South African Police Minister Found Guilty of Violating MPs’ Ethical Code – South African News Roundup – October 3, 2023

 Police Minister Bheki Cele has been found guilty of breaching the code of ethical conduct for Members of Parliament (MPs) after a contentious incident at a crime imbizo (gathering) in Cape Town last year.

During the imbizo, Cele clashed with Ian Cameron, the director of Action Society, who accused the minister of failing to protect citizens and not adequately deploying police to crime hotspots.

The situation escalated when Cele told Cameron to “shut up,” and police officers forcibly removed Cameron from the venue. The Joint Committee on Ethics and Members’ Interests has called for Cele to publicly apologise to Cameron in front of the National Assembly. Cameron welcomed the outcome, emphasising the importance of holding Cele publicly accountable.

Load Shedding Costs South African Municipalities Billions

Load shedding (power cuts) in South Africa has wreaked havoc on municipalities, costing them over R1.6 billion to repair damaged infrastructure and causing revenue losses exceeding R21 billion per year in nearly 80 municipalities.

Responding to a written parliamentary question, Cooperative Governance and Traditional Affairs Minister Thembi Nkadimeng said vandalism and theft of electrical infrastructure during load shedding have become rampant, with some municipalities experiencing more than 100 incidents per day.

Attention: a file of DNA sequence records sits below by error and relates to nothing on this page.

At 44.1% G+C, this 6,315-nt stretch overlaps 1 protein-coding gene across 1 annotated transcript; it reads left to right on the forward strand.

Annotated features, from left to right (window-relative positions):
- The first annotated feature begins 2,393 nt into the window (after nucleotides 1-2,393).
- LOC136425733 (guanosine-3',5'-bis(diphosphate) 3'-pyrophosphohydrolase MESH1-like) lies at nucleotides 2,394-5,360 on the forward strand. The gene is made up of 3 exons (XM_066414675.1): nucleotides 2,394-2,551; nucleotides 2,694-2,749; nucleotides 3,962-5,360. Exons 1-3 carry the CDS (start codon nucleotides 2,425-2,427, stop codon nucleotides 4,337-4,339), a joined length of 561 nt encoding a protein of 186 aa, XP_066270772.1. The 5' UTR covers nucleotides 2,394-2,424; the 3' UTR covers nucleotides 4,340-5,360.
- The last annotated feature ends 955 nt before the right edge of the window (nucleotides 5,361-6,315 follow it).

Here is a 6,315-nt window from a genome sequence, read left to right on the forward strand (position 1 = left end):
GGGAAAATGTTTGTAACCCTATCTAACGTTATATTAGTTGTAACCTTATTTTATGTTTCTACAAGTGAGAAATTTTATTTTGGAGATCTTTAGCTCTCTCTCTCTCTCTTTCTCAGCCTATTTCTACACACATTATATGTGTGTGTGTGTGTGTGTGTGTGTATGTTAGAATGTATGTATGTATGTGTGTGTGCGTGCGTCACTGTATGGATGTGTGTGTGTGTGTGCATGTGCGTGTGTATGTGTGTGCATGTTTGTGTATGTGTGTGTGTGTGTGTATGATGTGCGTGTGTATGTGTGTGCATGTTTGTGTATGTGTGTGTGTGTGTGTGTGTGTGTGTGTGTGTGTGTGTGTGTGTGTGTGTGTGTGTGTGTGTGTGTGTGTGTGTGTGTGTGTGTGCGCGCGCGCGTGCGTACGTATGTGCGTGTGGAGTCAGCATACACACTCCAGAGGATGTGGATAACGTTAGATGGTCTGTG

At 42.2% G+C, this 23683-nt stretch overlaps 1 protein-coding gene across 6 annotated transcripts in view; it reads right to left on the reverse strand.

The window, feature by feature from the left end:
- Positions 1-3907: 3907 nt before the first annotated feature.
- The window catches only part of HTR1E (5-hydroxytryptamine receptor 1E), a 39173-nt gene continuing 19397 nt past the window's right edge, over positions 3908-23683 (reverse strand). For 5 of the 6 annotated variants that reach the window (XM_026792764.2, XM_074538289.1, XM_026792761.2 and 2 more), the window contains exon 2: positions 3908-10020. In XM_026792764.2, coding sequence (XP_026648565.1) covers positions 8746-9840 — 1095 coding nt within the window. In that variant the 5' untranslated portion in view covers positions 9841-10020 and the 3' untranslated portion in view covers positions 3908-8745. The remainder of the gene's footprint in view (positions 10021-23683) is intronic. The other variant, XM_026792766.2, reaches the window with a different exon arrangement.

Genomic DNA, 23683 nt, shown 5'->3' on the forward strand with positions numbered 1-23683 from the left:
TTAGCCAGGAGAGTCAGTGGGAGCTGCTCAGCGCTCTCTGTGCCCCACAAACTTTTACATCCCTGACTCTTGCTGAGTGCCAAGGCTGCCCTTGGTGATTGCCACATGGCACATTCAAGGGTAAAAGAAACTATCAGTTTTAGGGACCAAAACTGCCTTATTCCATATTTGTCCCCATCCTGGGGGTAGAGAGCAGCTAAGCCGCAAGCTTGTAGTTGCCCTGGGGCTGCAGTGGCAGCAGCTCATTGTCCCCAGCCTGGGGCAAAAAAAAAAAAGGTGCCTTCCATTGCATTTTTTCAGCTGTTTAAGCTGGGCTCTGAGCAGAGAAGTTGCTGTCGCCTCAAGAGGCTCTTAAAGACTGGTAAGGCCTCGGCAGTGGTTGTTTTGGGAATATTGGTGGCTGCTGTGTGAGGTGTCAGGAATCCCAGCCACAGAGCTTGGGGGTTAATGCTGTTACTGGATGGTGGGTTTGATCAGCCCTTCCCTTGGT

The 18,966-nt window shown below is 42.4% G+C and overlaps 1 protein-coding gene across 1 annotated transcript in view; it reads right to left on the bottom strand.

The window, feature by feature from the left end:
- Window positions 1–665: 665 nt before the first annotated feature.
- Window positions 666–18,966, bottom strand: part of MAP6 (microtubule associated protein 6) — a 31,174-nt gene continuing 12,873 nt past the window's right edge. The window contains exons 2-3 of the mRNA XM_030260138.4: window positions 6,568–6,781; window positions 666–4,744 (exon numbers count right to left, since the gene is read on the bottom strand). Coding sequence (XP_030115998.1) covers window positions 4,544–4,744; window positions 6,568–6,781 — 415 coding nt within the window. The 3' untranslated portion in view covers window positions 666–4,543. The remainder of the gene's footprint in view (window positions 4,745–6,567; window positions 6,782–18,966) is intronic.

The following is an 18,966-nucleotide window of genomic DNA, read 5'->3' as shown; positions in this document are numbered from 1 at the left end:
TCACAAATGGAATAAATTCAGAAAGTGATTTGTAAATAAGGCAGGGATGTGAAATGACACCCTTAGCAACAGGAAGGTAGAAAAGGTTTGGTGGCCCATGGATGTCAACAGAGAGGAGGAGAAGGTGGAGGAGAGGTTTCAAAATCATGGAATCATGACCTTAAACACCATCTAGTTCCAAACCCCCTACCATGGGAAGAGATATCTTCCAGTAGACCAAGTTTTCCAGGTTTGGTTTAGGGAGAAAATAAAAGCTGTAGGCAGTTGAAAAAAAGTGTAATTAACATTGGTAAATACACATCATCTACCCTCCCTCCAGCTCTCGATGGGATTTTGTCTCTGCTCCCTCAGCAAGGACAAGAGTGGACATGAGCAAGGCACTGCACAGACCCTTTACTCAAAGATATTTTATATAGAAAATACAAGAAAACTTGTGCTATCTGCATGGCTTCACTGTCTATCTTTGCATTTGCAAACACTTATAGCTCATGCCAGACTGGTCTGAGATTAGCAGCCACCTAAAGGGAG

These challenges have forced municipalities like City Power in Johannesburg and Cape Town to spend substantial amounts on security and anti-vandalism efforts. This situation, coupled with municipalities’ financial struggles and their substantial debts to power utility Eskom, has had severe economic repercussions, discouraging investment and undermining the reliability of South Africa’s power supply.

Govt to Conduct Survey on Learners’ Unusual Behaviour

The South African Basic Education Department will conduct surveys at 3,000 schools across the country to investigate the reported unusual behavior in learners, reports SABC News. These incidents include uncontrollable screaming, hallucinations, and even suicides among students.

The Department’s spokesperson, Elijah Mhlanga, said that the surveys will commence after schools have reopened. The decision to conduct the surveys was made due to the increasing number of such incidents, which were initially considered isolated cases, prompting the need for a comprehensive investigation into the root causes.

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